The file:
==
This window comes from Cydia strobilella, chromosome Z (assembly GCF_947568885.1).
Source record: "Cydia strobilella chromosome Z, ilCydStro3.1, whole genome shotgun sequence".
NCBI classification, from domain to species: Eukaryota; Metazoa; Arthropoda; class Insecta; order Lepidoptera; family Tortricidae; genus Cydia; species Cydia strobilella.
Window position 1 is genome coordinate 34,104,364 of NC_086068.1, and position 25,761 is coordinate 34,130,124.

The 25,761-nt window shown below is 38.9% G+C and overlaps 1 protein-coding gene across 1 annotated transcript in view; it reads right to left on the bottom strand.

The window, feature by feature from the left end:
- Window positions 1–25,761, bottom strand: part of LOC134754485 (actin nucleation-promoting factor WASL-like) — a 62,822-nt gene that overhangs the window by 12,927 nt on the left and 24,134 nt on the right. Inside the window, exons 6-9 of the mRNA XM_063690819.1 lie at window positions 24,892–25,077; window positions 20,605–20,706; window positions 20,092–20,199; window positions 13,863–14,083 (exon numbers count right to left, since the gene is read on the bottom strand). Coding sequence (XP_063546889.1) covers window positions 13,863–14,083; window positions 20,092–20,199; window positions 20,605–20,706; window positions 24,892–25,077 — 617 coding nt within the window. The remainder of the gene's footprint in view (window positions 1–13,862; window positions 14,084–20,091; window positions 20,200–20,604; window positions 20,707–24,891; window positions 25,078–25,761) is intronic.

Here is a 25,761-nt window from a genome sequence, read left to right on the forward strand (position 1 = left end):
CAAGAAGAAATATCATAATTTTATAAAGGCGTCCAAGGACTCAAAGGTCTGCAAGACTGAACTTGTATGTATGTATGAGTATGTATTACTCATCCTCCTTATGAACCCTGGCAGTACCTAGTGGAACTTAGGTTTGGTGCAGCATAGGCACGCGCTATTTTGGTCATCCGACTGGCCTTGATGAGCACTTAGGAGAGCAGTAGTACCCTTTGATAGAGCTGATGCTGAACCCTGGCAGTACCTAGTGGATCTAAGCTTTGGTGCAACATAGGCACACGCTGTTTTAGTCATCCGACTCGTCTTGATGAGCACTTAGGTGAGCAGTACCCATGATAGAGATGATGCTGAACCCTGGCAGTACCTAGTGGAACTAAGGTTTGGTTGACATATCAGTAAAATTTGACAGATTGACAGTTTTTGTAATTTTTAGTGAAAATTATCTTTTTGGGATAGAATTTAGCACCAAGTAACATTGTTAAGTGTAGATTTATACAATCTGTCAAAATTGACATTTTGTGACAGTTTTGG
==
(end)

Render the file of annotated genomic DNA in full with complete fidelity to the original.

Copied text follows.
This window comes from Cydia strobilella, chromosome Z (assembly GCF_947568885.1).
Source record: "Cydia strobilella chromosome Z, ilCydStro3.1, whole genome shotgun sequence".
NCBI classification, from domain to species: Eukaryota; Metazoa; Arthropoda; class Insecta; order Lepidoptera; family Tortricidae; genus Cydia; species Cydia strobilella.
Window position 1 is genome coordinate 34,104,364 of NC_086068.1, and position 25,761 is coordinate 34,130,124.

The 25,761-nt window shown below is 38.9% G+C and overlaps 1 protein-coding gene across 1 annotated transcript in view; it reads right to left on the bottom strand.

The window, feature by feature from the left end:
- Window positions 1–25,761, bottom strand: part of LOC134754485 (actin nucleation-promoting factor WASL-like) — a 62,822-nt gene that overhangs the window by 12,927 nt on the left and 24,134 nt on the right. Inside the window, exons 6-9 of the mRNA XM_063690819.1 lie at window positions 24,892–25,077; window positions 20,605–20,706; window positions 20,092–20,199; window positions 13,863–14,083 (exon numbers count right to left, since the gene is read on the bottom strand). Coding sequence (XP_063546889.1) covers window positions 13,863–14,083; window positions 20,092–20,199; window positions 20,605–20,706; window positions 24,892–25,077 — 617 coding nt within the window. The remainder of the gene's footprint in view (window positions 1–13,862; window positions 14,084–20,091; window positions 20,200–20,604; window positions 20,707–24,891; window positions 25,078–25,761) is intronic.

Here is a 25,761-nt window from a genome sequence, read left to right on the forward strand (position 1 = left end):
CAAGAAGAAATATCATAATTTTATAAAGGCGTCCAAGGACTCAAAGGTCTGCAAGACTGAACTTGTATGTATGTATGAGTATGTATTACTCATCCTCCTTATGAACCCTGGCAGTACCTAGTGGAACTTAGGTTTGGTGCAGCATAGGCACGCGCTATTTTGGTCATCCGACTGGCCTTGATGAGCACTTAGGAGAGCAGTAGTACCCTTTGATAGAGCTGATGCTGAACCCTGGCAGTACCTAGTGGATCTAAGCTTTGGTGCAACATAGGCACACGCTGTTTTAGTCATCCGACTCGTCTTGATGAGCACTTAGGTGAGCAGTACCCATGATAGAGATGATGCTGAACCCTGGCAGTACCTAGTGGAACTAAGGTTTGGTTGACATATCAGTAAAATTTGACAGATTGACAGTTTTTGTAATTTTTAGTGAAAATTATCTTTTTGGGATAGAATTTAGCACCAAGTAACATTGTTAAGTGTAGATTTATACAATCTGTCAAAATTGACATTTTGTGACAGTTTTGG